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With a sponsored run upcoming in July, and activities such as a sponsored skydive planned for the summer to raise money for charity, as well as a range of events planned for Fresher’s Week in September, LFS look forward to continuing our work for Syria. We hope to collaborate further with groups such as HG4S to try and make sure that we can raise as much money for charity and spread as much awareness as possible going forward into the future.

Support Syrian students studying in UK universities

Please sign this petition calling on UK universities to offer more support to Syrian students studying here who are struggling to get by due to funding from the Syrian government being cut.

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“We call on Universities UK to issue guidance to ensure that all UK universities waive or defer fees for Syrian students without exception and provide all Syrian students who require them with access to hardship funds. Furthermore, UUK should ensure that any UK university which has expelled Syrian students unable to pay their tuition fees should allow them to return to complete their studies.”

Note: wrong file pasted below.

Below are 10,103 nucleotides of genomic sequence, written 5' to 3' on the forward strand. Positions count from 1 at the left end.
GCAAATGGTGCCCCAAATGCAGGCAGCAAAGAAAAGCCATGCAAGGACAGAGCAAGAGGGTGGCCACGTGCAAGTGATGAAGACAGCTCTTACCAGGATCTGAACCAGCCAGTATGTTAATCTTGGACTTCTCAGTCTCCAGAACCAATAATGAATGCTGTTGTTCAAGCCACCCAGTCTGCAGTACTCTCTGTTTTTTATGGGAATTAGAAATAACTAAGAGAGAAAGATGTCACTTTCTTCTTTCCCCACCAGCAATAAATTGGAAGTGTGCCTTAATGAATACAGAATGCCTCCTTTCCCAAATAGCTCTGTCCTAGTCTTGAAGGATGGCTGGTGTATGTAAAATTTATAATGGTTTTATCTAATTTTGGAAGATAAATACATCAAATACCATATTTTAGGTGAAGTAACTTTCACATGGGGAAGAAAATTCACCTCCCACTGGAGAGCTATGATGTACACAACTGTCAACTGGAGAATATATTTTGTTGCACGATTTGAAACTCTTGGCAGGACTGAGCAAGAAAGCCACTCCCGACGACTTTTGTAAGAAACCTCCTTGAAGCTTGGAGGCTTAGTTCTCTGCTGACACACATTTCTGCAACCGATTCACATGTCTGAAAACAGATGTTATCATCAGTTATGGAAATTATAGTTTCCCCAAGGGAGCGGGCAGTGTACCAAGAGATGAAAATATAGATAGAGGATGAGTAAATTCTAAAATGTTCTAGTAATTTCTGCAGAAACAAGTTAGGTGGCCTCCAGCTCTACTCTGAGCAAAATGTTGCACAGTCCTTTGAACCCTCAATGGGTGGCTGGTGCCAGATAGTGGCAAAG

Why is this important?

Hundreds of Syrian students in the UK are struggling to cope with reduced or even vanished funding amid the chaos in their home country. Following our petition to stop UK universities from expelling Syrian students, the government has urged UK universities to do all they can to assist Syrian students, but some are still ignoring this call. Let’s get them to take action!

Most universities have now waived or deferred fees for Syrian students to enable them to complete their studies, according to a recent survey by Universities UK. However, a few recalcitrant universities have not yet taken concrete measures to support Syrian students, threatening to expel or suspend those who cannot pay their fees on time or refusing them access to desperately needed hardship funds.

Our campaign to stop UK universities from expelling Syrian students got the ball rolling and all eyes are now on the universities reluctant to assist them! Let’s raise our voice to make sure that all Syrian students get the funding and support they need by getting Universities UK to issue guidelines on best practice for all universities to follow, and to put pressure on universities failing to take concrete measures. Please sign the petition on the right and share it widely via email, Facebook and Twitter!

http://www.avaaz.org/en/petition/UK_Universities_assist_Syrian_students_now/?pv=21

 

Syria and the West

Syria. 70,000+ dead. 60,000+ missing. 200,000 Detained. 740,000+ Refugees. In less than 2 years, the World has stood by and watched as Syria descends into war and chaos, with each passing day a further stain upon humanity. Desensitised citizens watch on the news and gawp at the occasional media reports, whilst world leaders sporadically discuss potential plans to make a plan to discuss a plan to stop the crisis. Be it the Russians and the Chinese, or US and the West, the World is failing Syria, just as the world failed Rwanda, just as the world failed Bosnia, and just as the world failed the Tamils in Sri Lanka.